- change ups
Think the write way do the write thing and all will be well
Relax! You’ve heard that word since the first time you became angry or upset. Or maybe it’s a word in your head that beacons reality: pent-up frustration, worry or concern about the present or the future — or both — and nervousness about what’s about to happen in the world, at work, at home or in your personal life.
“Relax” is easy to say, hard to do.
Here are my secrets for maintaining inner peace and fulfillment in a world filled with distractions, diversions and distortions:
1. Write down all the crap clogging your brain. Get rid of your mental clutter. As soon as you write the details, you no longer have to dwell on them or remember them — and your mind is free to think. Try it. It’s amazing and mentally relaxing (almost a relief). The bonus of an uncluttered mind is that ideas and resolutions to your issues and challenges will begin to manifest themselves daily.
2. Write down your present situation. What’s going on in your life right now? What’s the status of all things work, family, friends, life and self? More amazing than unclogging, writing your present situation actually creates answers to situations that have been bugging you. Oh, and it also helps relax you.
3. Write down your dreams and thoughts. Every one has thoughts of “someday I’ll …” but those words are usually just spoken. Reality: Those thoughts are just pipedreams until they’re written down, formalized and crystalized. Writing your dreams will help you see a more clear and focused picture of them.
4. Find a quiet park or a garden where you can sit and think, read or write for an hour. Invest quality time with yourself daily. This is the most relaxing of all outlets IF you have done the first three things I’ve recommended.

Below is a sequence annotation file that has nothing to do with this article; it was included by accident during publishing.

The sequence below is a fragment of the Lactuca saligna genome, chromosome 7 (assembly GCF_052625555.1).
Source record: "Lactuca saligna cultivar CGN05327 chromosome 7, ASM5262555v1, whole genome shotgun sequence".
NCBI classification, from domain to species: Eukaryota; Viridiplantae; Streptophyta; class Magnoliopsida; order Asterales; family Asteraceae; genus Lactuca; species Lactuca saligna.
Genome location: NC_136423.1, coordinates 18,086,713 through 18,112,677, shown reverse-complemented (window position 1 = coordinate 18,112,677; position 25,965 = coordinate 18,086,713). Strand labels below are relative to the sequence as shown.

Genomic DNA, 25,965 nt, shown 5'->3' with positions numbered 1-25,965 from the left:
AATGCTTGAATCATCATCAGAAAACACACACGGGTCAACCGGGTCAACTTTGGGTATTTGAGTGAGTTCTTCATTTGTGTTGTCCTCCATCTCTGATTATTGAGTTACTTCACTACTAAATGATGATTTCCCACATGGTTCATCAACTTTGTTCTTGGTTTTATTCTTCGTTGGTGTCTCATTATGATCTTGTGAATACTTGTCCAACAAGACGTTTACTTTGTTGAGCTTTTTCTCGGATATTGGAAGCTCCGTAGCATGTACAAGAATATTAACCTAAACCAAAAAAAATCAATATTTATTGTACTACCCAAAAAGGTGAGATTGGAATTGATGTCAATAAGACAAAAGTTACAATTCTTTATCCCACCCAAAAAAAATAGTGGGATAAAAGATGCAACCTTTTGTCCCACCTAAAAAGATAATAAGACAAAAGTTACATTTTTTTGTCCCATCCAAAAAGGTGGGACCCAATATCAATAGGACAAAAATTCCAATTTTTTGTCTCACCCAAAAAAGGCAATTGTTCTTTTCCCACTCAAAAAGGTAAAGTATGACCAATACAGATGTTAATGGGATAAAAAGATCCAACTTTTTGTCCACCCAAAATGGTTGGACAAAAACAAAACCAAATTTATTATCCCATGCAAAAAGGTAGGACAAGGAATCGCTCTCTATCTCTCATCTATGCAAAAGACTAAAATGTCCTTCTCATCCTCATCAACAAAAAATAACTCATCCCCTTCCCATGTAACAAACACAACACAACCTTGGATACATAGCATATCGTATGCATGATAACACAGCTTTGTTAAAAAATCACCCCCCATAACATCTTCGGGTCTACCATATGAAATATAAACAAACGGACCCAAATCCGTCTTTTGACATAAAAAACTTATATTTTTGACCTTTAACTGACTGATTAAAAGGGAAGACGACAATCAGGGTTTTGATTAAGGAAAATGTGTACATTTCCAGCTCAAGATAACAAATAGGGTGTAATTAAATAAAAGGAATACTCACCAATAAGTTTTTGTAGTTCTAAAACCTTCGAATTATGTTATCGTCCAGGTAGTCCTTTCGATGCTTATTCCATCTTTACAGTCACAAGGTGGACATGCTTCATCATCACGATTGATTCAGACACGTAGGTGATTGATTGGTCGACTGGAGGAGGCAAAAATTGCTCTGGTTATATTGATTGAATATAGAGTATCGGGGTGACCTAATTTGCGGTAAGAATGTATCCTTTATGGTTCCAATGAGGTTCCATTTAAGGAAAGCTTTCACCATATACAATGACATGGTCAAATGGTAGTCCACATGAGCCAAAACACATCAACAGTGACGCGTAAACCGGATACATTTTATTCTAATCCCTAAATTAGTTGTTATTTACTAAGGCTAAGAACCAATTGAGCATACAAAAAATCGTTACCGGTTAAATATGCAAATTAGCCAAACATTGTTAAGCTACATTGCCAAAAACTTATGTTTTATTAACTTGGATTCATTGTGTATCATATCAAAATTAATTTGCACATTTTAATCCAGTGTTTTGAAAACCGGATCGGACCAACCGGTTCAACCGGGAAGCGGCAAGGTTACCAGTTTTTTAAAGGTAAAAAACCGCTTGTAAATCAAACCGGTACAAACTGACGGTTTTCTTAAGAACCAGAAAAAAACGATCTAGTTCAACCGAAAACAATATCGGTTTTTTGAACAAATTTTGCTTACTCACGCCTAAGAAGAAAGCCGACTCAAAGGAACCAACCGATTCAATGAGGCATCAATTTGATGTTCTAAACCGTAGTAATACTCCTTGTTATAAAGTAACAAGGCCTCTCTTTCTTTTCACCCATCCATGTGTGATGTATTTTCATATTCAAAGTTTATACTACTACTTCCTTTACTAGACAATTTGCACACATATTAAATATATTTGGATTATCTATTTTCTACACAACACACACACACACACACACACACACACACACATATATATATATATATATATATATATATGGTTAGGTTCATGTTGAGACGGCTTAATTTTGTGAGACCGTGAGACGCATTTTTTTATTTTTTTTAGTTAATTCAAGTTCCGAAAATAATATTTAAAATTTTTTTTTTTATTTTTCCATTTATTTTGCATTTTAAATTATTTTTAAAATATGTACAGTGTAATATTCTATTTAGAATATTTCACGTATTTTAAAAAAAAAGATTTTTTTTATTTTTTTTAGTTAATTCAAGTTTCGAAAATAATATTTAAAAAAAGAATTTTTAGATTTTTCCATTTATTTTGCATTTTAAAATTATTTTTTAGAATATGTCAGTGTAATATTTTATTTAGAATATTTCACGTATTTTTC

5. Read something positive and write down the most inspiring quotes. Create a mailing list of important people to share them with. Make sure you acknowledge the author.
6. Mentally go to all the positive places where you’ve been. Those thoughts will lead you to stories and lessons: Write them down right away. Then blog them.
6.5 Blog your thoughts, ideas and experiences. Blogging not only creates a public avenue for you to publish and express yourself, it also positions you and your views to the world. Your ideas may matter to some people in the world, and the feeling of accomplishment will give you a feeling of personal pride and fulfillment. I have decided that 2013 will be my “year of the blog,” consisting of an intensive, daily effort for me to talk about and video about sales, business and life. You can see my blog history at www.salesblog.com. Got blog? Air your thoughts to the world!
There are other things you can dp beyond writing to relax:
**Play with a kid. It’s an amazing elixir for relaxing and having fun.
**Go shopping for yourself. It makes you feel good to do things for you.
**Make a list of 10 people from high school or college with whom you want to reconnect. Call them, don’t just Facebook them. These are people you knew in your responsibility-free days.
**Take a walk someplace you’ve never been before. Look around as you walk. Marvel at things. Take a few pictures. Write a few notes. Sit down and soak it in.
**Book a weekend trip. Make a list of the places you’ll go and the things you’ll do. Often just the action of writing and planning the getaway will change your mood and your thinking, and that can calm you.
Gotta get away? Need a vacation? That’s because you’re not relaxing every day. When the “need to get away” is a dominant thought, it’s a symptom — not a problem or a goal. The reality is you’re not relaxing on a daily basis.
Relaxation reality: It’s likely you’ll need to make some personal changes if true relaxation is to permeate your life. Avoid negative events, negative things, negative news and especially negative people.
“Jeffrey I can’t eliminate these things!” you exclaim.
Relax dude, just relax.
Jeffrey Gitomer’s website, www.gitomer.com, has more information about training and seminars, or e-mail him at firstname.lastname@example.org